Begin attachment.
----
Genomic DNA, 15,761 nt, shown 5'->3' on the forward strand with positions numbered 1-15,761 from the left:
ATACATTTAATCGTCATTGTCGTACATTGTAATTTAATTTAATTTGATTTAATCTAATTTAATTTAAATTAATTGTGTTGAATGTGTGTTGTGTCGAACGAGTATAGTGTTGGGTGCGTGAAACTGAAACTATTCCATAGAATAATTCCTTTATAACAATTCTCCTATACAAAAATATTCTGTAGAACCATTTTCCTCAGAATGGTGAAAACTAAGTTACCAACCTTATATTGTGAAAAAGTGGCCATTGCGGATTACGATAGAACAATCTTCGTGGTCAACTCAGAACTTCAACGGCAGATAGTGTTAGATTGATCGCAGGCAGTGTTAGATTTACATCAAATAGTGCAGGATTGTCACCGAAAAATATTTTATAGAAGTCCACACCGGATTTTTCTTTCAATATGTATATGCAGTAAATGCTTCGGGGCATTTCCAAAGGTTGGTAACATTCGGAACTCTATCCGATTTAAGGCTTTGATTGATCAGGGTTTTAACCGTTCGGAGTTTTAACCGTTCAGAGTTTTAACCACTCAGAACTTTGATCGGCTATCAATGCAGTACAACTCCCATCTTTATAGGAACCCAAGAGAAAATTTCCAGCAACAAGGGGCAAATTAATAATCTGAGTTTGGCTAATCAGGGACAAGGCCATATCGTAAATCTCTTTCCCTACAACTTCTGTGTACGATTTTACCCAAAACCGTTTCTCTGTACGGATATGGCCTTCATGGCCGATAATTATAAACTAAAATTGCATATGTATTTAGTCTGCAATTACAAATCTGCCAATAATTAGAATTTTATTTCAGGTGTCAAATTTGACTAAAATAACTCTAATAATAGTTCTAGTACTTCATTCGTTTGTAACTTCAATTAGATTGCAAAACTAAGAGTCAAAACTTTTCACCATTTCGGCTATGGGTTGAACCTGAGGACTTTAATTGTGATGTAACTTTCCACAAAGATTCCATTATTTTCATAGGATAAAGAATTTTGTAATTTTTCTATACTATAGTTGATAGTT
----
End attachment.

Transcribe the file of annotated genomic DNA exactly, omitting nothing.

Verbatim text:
Genomic DNA, 15,761 nt, shown 5'->3' on the forward strand with positions numbered 1-15,761 from the left:
ATACATTTAATCGTCATTGTCGTACATTGTAATTTAATTTAATTTGATTTAATCTAATTTAATTTAAATTAATTGTGTTGAATGTGTGTTGTGTCGAACGAGTATAGTGTTGGGTGCGTGAAACTGAAACTATTCCATAGAATAATTCCTTTATAACAATTCTCCTATACAAAAATATTCTGTAGAACCATTTTCCTCAGAATGGTGAAAACTAAGTTACCAACCTTATATTGTGAAAAAGTGGCCATTGCGGATTACGATAGAACAATCTTCGTGGTCAACTCAGAACTTCAACGGCAGATAGTGTTAGATTGATCGCAGGCAGTGTTAGATTTACATCAAATAGTGCAGGATTGTCACCGAAAAATATTTTATAGAAGTCCACACCGGATTTTTCTTTCAATATGTATATGCAGTAAATGCTTCGGGGCATTTCCAAAGGTTGGTAACATTCGGAACTCTATCCGATTTAAGGCTTTGATTGATCAGGGTTTTAACCGTTCGGAGTTTTAACCGTTCAGAGTTTTAACCACTCAGAACTTTGATCGGCTATCAATGCAGTACAACTCCCATCTTTATAGGAACCCAAGAGAAAATTTCCAGCAACAAGGGGCAAATTAATAATCTGAGTTTGGCTAATCAGGGACAAGGCCATATCGTAAATCTCTTTCCCTACAACTTCTGTGTACGATTTTACCCAAAACCGTTTCTCTGTACGGATATGGCCTTCATGGCCGATAATTATAAACTAAAATTGCATATGTATTTAGTCTGCAATTACAAATCTGCCAATAATTAGAATTTTATTTCAGGTGTCAAATTTGACTAAAATAACTCTAATAATAGTTCTAGTACTTCATTCGTTTGTAACTTCAATTAGATTGCAAAACTAAGAGTCAAAACTTTTCACCATTTCGGCTATGGGTTGAACCTGAGGACTTTAATTGTGATGTAACTTTCCACAAAGATTCCATTATTTTCATAGGATAAAGAATTTTGTAATTTTTCTATACTATAGTTGATAGTT